Effect of Maxillomandibular Advancement Surgery on Pharyngeal Airway Volume and Polysomnography Data in Obstructive Sleep Apnea Patients
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CitationNiskanen, I. Kurimo, J. Järnstedt, J. Himanen, SL. Helminen, M. Peltomäki, T. (2019). Effect of Maxillomandibular Advancement Surgery on Pharyngeal Airway Volume and Polysomnography Data in Obstructive Sleep Apnea Patients. Journal of oral and maxillofacial surgery, 77 (8) , 1695-1702. 10.1016/j.joms.2019.04.001.
To study volumetric changes in the upper airway in patients with obstructive sleep apnea (OSA) after maxillomandibular advancement (MMA) and compare those findings with polysomnographic (PSG) data of the same patients.
Materials and Methods
The study included 20 patients with OSA (1 woman and 19 men; mean age, 48 yr; range, 31 to 59 yr). Mean values of angles formed by the sella, nasion, and B point and the sella, nasion, and A point before surgery indicated mandibular and maxillary retrognathia, respectively. All patients were treated with MMA and pre- and postoperative orthodontics. Pre- and post-treatment cone-beam computed tomograms were used to measure upper airway volume and PSG data were used to examine the apnea-hypopnea index (AHI) and oxygen desaturation index (ODI-3 or ODI-4). In addition, Epworth Sleepiness Scale (ESS) score, General Health Questionnaire (GHQ-12) score, and amount of MMA were collected from patients' files.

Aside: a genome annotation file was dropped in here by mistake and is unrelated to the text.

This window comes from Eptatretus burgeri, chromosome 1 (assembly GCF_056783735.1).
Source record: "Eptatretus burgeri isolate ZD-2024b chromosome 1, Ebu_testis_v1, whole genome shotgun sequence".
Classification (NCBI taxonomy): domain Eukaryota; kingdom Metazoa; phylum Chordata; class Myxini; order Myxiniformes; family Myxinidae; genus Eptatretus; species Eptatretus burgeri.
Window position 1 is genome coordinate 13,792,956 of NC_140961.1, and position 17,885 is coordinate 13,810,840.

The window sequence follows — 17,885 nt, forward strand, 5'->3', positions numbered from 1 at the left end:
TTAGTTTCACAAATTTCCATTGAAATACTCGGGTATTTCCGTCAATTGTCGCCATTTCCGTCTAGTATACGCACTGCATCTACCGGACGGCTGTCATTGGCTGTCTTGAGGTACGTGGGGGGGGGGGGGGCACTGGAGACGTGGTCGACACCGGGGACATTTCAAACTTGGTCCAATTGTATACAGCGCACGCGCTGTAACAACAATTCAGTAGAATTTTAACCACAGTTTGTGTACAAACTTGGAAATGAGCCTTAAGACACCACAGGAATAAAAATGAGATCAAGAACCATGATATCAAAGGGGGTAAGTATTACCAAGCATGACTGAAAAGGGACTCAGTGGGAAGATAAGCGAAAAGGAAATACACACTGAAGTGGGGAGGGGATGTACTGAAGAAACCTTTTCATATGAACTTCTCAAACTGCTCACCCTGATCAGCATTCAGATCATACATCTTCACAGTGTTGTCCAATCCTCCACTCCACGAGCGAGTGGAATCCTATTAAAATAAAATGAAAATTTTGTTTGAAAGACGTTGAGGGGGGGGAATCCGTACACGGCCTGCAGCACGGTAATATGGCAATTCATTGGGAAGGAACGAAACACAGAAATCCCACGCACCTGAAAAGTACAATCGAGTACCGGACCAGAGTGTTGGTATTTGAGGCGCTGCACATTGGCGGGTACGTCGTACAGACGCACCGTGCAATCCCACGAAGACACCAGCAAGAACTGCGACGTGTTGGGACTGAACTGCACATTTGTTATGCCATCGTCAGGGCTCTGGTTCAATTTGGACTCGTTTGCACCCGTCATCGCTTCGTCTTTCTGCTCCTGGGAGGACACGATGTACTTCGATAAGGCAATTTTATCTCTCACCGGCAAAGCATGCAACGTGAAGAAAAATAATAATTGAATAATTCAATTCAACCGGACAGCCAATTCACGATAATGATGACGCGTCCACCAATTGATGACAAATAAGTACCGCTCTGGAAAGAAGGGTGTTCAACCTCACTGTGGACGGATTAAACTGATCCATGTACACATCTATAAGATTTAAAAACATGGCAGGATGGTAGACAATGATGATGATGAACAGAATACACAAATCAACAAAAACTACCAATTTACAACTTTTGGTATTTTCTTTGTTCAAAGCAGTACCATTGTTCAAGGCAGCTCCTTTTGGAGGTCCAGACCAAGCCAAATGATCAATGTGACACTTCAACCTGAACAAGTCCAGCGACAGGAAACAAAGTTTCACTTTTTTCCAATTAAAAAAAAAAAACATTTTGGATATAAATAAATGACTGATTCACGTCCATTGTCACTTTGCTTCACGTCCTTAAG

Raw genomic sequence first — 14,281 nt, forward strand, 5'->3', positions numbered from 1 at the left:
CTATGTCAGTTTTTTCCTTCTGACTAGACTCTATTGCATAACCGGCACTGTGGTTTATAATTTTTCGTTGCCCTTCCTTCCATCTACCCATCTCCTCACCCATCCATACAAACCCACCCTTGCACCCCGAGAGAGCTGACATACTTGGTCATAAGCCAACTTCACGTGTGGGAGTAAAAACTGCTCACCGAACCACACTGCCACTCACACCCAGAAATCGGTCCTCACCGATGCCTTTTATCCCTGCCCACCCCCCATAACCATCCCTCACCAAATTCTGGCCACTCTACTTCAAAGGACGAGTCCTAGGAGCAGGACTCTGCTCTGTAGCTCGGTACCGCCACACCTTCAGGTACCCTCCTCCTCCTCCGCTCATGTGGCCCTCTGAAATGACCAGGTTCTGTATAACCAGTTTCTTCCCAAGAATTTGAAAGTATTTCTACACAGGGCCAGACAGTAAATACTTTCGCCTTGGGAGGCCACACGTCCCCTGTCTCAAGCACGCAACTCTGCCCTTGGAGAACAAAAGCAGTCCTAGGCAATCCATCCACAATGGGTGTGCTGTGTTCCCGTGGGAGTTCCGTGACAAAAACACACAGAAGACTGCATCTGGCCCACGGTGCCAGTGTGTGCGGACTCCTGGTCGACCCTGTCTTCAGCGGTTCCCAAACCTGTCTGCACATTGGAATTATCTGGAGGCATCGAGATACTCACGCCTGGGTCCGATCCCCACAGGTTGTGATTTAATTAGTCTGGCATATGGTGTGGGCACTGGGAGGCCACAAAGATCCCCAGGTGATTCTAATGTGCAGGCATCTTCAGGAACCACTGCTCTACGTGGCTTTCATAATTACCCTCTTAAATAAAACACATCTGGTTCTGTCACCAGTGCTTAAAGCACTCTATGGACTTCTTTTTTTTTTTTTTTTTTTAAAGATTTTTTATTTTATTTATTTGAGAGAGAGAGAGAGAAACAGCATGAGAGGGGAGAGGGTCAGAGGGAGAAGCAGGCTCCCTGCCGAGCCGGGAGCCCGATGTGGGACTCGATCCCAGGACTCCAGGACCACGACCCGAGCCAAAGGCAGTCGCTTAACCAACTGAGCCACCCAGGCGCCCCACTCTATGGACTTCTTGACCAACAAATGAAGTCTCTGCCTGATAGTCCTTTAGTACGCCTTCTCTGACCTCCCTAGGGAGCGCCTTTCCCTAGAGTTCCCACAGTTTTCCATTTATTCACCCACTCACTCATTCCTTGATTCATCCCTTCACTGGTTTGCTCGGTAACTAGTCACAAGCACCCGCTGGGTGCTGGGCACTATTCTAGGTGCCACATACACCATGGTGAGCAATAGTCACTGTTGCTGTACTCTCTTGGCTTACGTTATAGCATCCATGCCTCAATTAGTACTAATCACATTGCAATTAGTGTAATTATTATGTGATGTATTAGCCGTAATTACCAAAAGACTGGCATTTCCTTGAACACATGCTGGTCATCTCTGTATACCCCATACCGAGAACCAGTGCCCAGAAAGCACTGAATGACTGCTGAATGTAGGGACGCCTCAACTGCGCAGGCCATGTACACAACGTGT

Mean maxillary and mandibular advancement was 4.6 ± 1.9 and 9.3 ± 1.7 mm, respectively. A statistically relevant increase (mean, 64.1%) in airway volume was found, with large individual variation. ODI-3 or ODI-4 and AHI values showed statistically relevant improvements from before to after surgery. ODI-3 or ODI-4 score decreased from 12.3 ± 9.8 to 4.0 ± 4.2 and AHI score decreased from 21.4 ± 13.8 to 5.8 ± 7.2. ESS scores showed improvement (lower scores) after surgery for most patients (n = 15), whereas GHQ-12 scores showed improvement (lower scores) for only 6 patients.
MMA increases upper airway volume and lessens OSA symptoms according to PSG data. MMA can be considered curative treatment for OSA; however, residual apnea as measured by the AHI can be found in many patients.
Link to the original itemhttp://dx.doi.org/10.1016/j.joms.2019.04.001
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